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Content Piracy: The Deceptively Deadly Face Of Organised Crime

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Piracy
Piracy

Illicit online platforms offering cut-rate access to films and TV series are often fundraising channels for syndicates involved in everything from child porn to sex trafficking, drugs, and terrorism. Law enforcement teams across Africa now take an aggressive approach to prosecuting the criminals involved in pirating and using content.

A 2009 study found extensive links between film piracy, organised crime, and terrorist groups. The purchase of any kind of counterfeit goods can be traced to organised crime. Stolen content may be entertaining, but it is being used to fund the most harmful, grotesque crimes on the planet, including human trafficking, terrorism, gambling, drug dealing, and child pornography.

These principles apply irrespective of the brand or product being counterfeited – everything from a fake fragrance to a pirated TV series can be part of a fundraising campaign for an international terror network.

From a moral point of view, users of pirated products are financial sponsors of criminal activities, all of which are interlinked in the global criminal underworld – drugs, terror, and sex trafficking included.

After years of information campaigns on the evils that are funded by content piracy, it’s “no more Mr. Nice Guy” from police and prosecutors across Africa. Law enforcement is clamping down, and users of pirated content are squarely in the crosshairs. The message is now clear: engage in piracy, and face severe consequences.

The use of illegally pirated content films, series, music, etc opens online users to very real personal risks, such as malware, identity theft, fraud, and financial ruin. However, the most critical risk is that it makes them complicit in international crimes destroying millions of lives.

While streaming a series from a dodgy site may seem harmless at first blush, it opens users up to arrest, prosecution, and even jail.

Suspects have been arrested in Cape Town for selling pirated content. In Tanzania, two were convicted for running an illegal content streaming website, and in Kenya, two men were arrested recently for providing illegal internet services. Raids are now being conducted all over Africa almost daily, as law enforcement takes its work to a new level.

Other destructive impacts of content piracy are that the creative industry suffers from lost jobs and income; audiences suffer due to reduced choice; and industry and the entire economy suffer through discouraged investment. Culturally, content piracy also robs African creatives of the opportunity to tell their own stories.

Complicating the challenge of fighting piracy is that pirate streaming websites are cheaper than legitimate content platforms. This is because authentic content businesses pay the artists who create the music, the film workers who produce the shows, and all the professionals who put entertainment content together.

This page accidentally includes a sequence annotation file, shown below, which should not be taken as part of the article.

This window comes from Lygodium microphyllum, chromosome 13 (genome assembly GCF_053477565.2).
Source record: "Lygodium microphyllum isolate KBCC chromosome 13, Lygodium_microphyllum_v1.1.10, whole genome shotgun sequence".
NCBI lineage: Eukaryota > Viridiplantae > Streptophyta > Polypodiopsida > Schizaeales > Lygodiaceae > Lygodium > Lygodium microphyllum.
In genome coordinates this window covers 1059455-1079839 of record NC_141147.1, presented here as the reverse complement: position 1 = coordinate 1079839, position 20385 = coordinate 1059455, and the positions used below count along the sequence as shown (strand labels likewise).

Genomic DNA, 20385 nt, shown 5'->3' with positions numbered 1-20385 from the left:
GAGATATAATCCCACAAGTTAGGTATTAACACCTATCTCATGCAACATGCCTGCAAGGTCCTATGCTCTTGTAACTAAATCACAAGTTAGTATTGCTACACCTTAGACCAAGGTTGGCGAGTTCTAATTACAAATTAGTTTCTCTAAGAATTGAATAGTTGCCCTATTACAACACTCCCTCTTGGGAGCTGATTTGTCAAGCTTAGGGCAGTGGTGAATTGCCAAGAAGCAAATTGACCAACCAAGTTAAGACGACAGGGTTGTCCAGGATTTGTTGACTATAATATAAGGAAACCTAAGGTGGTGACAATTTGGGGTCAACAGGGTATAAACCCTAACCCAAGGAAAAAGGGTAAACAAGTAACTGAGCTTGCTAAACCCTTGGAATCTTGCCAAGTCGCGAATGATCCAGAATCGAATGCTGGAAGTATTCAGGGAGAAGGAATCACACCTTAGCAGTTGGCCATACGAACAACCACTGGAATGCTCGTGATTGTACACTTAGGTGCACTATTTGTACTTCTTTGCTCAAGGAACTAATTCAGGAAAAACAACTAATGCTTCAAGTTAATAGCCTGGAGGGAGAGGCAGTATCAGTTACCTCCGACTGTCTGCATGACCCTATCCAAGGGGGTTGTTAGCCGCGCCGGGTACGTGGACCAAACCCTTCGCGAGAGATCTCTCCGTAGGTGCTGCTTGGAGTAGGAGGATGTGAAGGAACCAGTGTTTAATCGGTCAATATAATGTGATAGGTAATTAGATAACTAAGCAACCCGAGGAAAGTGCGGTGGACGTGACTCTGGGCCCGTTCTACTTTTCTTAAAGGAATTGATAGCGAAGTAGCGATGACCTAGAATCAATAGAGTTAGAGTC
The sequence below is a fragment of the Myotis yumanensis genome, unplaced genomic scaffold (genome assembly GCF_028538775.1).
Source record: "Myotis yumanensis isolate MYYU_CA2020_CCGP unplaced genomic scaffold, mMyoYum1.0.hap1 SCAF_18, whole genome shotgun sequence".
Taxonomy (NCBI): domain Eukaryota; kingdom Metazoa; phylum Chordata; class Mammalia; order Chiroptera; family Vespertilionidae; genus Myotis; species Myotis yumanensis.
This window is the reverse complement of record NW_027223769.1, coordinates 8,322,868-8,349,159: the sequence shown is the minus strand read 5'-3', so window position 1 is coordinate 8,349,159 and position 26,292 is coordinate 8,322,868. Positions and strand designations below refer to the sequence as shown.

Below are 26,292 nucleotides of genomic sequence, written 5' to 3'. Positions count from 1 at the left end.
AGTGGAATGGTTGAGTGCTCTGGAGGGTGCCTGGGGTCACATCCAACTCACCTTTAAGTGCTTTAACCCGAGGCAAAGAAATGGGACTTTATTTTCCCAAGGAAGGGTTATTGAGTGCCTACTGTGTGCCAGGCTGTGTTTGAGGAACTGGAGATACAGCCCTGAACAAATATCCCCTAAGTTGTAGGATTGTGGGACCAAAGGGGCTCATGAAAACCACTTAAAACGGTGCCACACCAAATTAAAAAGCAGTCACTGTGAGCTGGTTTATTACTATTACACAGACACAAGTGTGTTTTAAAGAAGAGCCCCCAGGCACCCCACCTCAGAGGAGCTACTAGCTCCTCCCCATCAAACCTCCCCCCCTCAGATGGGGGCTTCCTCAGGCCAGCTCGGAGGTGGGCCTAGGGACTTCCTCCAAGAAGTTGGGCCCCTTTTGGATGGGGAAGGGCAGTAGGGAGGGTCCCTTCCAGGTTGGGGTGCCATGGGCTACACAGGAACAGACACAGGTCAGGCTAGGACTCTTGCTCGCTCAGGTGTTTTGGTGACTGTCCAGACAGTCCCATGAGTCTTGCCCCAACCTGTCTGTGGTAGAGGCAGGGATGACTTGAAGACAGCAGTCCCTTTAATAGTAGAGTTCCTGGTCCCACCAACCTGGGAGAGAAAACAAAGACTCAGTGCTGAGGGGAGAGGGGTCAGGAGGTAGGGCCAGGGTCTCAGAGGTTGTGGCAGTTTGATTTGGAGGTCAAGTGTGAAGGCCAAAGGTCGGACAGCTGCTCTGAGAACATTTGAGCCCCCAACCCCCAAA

Pirate operations, on the other hand, simply steal the finished product and profit from it, with no investment or support for the development of the industry.

“The days of gently informing citizens of the risks of piracy are over,” says Frikkie Jonker, Director of Broadcasting Piracy and Cybersecurity at Irdeto. “People need to understand the severity of what they are doing when they support piracy, and they must know the consequences they will face.”

Supporting the new content piracy clampdown is an increasingly firm, continent-wide set of copyright and anti-piracy laws. Police services and the courts are committed to aggressively prosecuting piracy across the continent.

They also have digital surveillance and monitoring systems to support their work and gather evidence for their investigations.

These capabilities are supported by clear government commitments across African territories. A recent cooperation agreement between South Africa’s justice department and pan-African advocacy group Partners Against Piracy (PAP) is a case in point.

“This kind of cooperation will ensure that lawbreakers are arrested, prosecuted, and jailed quickly and effectively,” says Jonker. “Law enforcement has always been committed to prosecutions across Africa and they are constantly making arrests and winning convictions.”
Enforcement agencies on the continent also undergo regular training to inform them of the latest piracy trends, and to give them the tools and equipment to execute their job as professionally as possible.

Jonker lists recent breakthrough arrests in Kenya, Tanzania, Ghana, Nigeria Zimbabwe, and Botswana for crimes such as rebroadcasting, selling decoders illegally, domain piracy, breach of copyright, accessing pirated content, and being complicit in organised criminal syndicates.

There have also been arrests outside Africa, thanks to a collaboration between local and international law enforcement agencies such as the US Department of Homeland Security, Interpol, and Europol.

Ultimately, the war against content piracy has entered a new era of more ruthless enforcement. In a globalised criminal environment, even a seemingly non-violent crime like content piracy has a devasting human impact. Law enforcement has adapted to respond accordingly.

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